Thursday, April 11, 2013

Portugese Aletejana: A Bold Dish of Pork & Clams

As melodious food pairing names go, "pork and clams" just doesn't have the same ring as, say, "champagne and caviar," "wine and cheese," or even "peanut butter and jelly." But don't be put off.  The poetry on the plate that results when these two ingredients come together in one dish more than makes up for its slightly clunky name.

I first had this traditional Portugese dish - Aletejana, as it's more lyrically called in that language - on my recent trip to Lisbon, at a comfy, unfussy neighborhood spot called Churrascaria Gaucha:

What I loved about it was the aggressive use of salt (a theme in Portugese cooking, I found) and heavy hand with the application of paprika and cilantro. There were no half measures in this plate of food, and the almost-sweet pork and briny clams were all the better for it. Not pretty, but very memorable:
Carb overload: the ubiquitous fries on the side, here with rice
This was a dish, I knew from the first bite, that I would need to recreate at home. I believe that the easy (and sensible) route when it comes to this sort of thing is to look up established recipes and then, you know, follow them, but I am more perverse that that and like to make things difficult.

So I had a little chat with the server to confirm the ingredients I detected - paprika (pimenton, really), cilantro, garlic - and ascertain those I didn't - white wine, butter. My notes, from which I made the dish, read as follows:

BOLD w/salt
BOLD w/paprika
LOTS of cilantro
Smash loads of garlic, fry in butter, remove. Fry meat in olive oil, add white wine, cook. Add paprika and cilantro. Simmer.  Serve. [Not in my notes: Add the clams just at the end, and discard any that don't open.]

And that - along with a fair bit of tasting along the way -   led to this:

A big yes. My only changes: I added some of the garlic back in, and used little neck clams, as that is what I had available. And I really hope it goes without saying that you need to simmer the thing until the pork is cooked.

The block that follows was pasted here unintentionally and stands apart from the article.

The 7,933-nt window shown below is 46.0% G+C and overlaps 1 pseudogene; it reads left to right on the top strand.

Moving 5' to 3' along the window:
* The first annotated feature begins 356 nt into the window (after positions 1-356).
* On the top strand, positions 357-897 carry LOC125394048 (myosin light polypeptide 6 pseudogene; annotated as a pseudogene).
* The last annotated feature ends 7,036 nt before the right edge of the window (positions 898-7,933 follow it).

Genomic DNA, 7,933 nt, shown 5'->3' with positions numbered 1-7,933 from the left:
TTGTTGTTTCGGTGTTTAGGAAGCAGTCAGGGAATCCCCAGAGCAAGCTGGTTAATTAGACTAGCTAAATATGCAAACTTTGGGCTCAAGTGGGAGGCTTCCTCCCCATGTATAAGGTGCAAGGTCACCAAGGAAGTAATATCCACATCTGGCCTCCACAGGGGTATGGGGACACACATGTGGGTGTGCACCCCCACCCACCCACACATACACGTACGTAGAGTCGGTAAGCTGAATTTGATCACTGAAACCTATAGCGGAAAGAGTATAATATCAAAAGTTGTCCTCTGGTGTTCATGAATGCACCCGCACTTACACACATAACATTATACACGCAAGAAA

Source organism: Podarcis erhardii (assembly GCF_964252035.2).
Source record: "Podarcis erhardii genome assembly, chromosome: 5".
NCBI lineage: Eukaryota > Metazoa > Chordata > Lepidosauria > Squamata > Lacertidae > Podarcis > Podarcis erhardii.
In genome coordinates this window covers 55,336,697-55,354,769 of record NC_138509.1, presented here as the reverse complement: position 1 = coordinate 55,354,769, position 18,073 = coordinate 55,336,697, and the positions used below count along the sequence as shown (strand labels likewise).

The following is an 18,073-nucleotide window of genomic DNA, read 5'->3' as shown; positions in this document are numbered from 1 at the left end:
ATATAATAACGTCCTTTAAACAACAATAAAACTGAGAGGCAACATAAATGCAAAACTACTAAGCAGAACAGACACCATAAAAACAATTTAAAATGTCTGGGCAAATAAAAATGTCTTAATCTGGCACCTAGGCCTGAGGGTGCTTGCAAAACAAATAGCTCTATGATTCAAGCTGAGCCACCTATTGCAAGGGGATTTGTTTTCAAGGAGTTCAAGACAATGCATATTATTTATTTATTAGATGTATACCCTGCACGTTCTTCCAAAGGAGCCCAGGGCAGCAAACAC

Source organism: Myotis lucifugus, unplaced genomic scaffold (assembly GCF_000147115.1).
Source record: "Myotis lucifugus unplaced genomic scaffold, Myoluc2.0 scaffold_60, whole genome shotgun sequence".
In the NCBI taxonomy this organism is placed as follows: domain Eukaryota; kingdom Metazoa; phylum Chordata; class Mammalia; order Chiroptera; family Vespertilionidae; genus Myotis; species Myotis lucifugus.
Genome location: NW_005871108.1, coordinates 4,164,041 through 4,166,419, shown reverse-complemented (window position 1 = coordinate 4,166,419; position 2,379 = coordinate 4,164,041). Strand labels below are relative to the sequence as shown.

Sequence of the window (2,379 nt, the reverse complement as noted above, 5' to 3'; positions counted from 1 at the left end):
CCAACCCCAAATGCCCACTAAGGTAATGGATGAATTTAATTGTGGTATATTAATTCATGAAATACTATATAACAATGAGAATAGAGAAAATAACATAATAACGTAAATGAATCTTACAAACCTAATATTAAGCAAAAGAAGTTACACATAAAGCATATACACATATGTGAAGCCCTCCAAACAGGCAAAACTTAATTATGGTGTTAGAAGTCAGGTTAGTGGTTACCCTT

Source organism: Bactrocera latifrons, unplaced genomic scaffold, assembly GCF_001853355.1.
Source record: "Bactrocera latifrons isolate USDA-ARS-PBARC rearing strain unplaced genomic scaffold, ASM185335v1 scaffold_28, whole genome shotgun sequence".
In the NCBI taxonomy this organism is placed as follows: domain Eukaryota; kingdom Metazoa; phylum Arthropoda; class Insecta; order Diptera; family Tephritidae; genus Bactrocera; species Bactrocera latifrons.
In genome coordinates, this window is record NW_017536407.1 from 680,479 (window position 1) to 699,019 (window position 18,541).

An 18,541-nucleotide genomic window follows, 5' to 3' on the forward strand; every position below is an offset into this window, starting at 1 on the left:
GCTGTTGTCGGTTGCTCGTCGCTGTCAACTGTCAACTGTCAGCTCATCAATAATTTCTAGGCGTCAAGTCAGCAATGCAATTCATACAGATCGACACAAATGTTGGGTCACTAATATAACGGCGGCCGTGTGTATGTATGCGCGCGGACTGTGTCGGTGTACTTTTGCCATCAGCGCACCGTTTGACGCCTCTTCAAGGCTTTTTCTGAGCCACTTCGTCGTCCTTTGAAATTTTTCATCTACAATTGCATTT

The lesson here (if I am going to be didactic/annoying and insist that all cooking and/or eating must, or should, teach us something relatable to the greater world) is that one must never, ever be afraid to be bold.


  1. Back in the early 80's I used to do a comedy review with a drag queen friend of mine. We billed ourselves "Pork and Clams". Like this dish, we were "poetry on a plate". Ah, good times. This is the kind of food I ADORE ordering when we travel. My companions look at me in astonishment as they order their pedestrian, safe fare and I get to keep an entire plate of pork and clams to myself. Never be afraid to be bold!

  2. I have eaten this dish once. I remember being so bewildered when I saw the description in the menu I had to eat it. And it was very good. I like your version even more, would love to taste.

  3. this looks great and i adore recreating dishes after I return home ;-)

  4. Sounds like a marriage made in heaven!! Brilliant work!

  5. Looks delicious! I'd probably hold back a little on the salt, but everything else I can add with aggression! ;)

  6. How funny. I have this pork sausage left over from my latest dish and wanted to put some into a pasta with clams.. it was asking to be made. I think I'll try a version of this. Delicious dish.

  7. Love this dish. Please see your recipe in Top 5 recipes of the week on Helen's Cooking Blog http:/www/ which will be posted later today! And thank you for sharing!

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  9. It's a fabulous combination! I went to school in Providence, RI where there is a large Portuguese (Azorian) community, and remember this dish well. Absolutely a match that was meant to be.

  10. I encountered this dish everywhere I went during my stay in Estoril as a touring musician in the early 80's. Fast forward to 2006; I'm an executive chef and put this on the menu. I must admit, I tweaked this considerably. I found that the best treatment of the clams was to quickly steam them just until they opened, then submerge them in a bath of warm, melted butter, garlic, smoked paprika and cilantro. I then arranged them on top of the simmered pork, splashing all with some of the melted butter marinade and a squeeze of lime. My customers were in heaven.

  11. I too had my first tate in Lisbon and have made it quite often ever since...It is one of my favorite dishes...thanks for posting it.

  12. Trixie you always come back from your travels with such delicious inspiration and photographs. This dish is something I know I would devour in minutes. Either I need to fly to Lisbon or see about some clams. Thanks for sharing and making my mouth water.:)